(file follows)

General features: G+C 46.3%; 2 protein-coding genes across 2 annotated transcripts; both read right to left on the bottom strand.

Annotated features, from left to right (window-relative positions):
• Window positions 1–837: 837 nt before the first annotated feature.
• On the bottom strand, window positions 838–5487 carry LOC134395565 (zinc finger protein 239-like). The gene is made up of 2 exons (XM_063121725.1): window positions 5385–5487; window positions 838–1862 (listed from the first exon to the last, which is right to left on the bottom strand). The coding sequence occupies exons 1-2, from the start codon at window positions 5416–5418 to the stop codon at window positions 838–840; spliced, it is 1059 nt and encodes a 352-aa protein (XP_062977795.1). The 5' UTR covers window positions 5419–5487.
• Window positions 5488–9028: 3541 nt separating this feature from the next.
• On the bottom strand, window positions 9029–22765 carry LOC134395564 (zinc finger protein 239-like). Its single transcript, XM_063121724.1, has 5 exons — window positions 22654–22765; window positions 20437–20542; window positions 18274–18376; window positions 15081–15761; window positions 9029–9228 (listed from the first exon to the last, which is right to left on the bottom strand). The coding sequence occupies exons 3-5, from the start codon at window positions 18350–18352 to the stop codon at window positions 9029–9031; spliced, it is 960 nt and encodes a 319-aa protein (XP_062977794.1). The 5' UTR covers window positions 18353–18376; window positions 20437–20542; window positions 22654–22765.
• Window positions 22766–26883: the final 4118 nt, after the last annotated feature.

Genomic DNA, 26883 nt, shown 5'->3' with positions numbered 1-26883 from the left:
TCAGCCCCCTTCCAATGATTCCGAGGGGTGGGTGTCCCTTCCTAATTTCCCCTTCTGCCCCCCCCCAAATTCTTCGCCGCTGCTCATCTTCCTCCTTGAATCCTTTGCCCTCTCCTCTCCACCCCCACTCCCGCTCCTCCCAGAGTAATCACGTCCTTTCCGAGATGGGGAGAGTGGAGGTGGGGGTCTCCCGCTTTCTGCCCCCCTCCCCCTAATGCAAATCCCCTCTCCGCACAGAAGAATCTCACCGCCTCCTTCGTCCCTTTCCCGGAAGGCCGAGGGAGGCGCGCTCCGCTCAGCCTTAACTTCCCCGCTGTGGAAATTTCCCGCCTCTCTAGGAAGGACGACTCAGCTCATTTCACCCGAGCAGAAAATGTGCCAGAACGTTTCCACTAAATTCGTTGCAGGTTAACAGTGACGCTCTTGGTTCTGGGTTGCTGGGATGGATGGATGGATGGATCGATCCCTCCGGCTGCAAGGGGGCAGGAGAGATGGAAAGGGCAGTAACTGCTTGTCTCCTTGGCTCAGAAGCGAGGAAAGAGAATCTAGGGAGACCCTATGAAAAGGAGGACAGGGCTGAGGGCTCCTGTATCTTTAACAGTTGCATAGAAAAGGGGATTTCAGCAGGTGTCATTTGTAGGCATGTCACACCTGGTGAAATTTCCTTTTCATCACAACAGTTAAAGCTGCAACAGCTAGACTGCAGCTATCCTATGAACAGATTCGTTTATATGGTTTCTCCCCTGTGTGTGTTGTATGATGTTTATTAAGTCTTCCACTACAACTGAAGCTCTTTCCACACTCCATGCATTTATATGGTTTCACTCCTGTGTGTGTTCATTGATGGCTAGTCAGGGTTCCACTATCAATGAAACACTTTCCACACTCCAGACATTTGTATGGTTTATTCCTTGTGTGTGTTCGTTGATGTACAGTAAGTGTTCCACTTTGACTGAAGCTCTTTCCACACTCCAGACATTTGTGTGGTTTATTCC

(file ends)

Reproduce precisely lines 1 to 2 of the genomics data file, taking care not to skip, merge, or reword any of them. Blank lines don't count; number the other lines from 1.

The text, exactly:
General features: G+C 46.3%; 2 protein-coding genes across 2 annotated transcripts; both read right to left on the bottom strand.

Annotated features, from left to right (window-relative positions):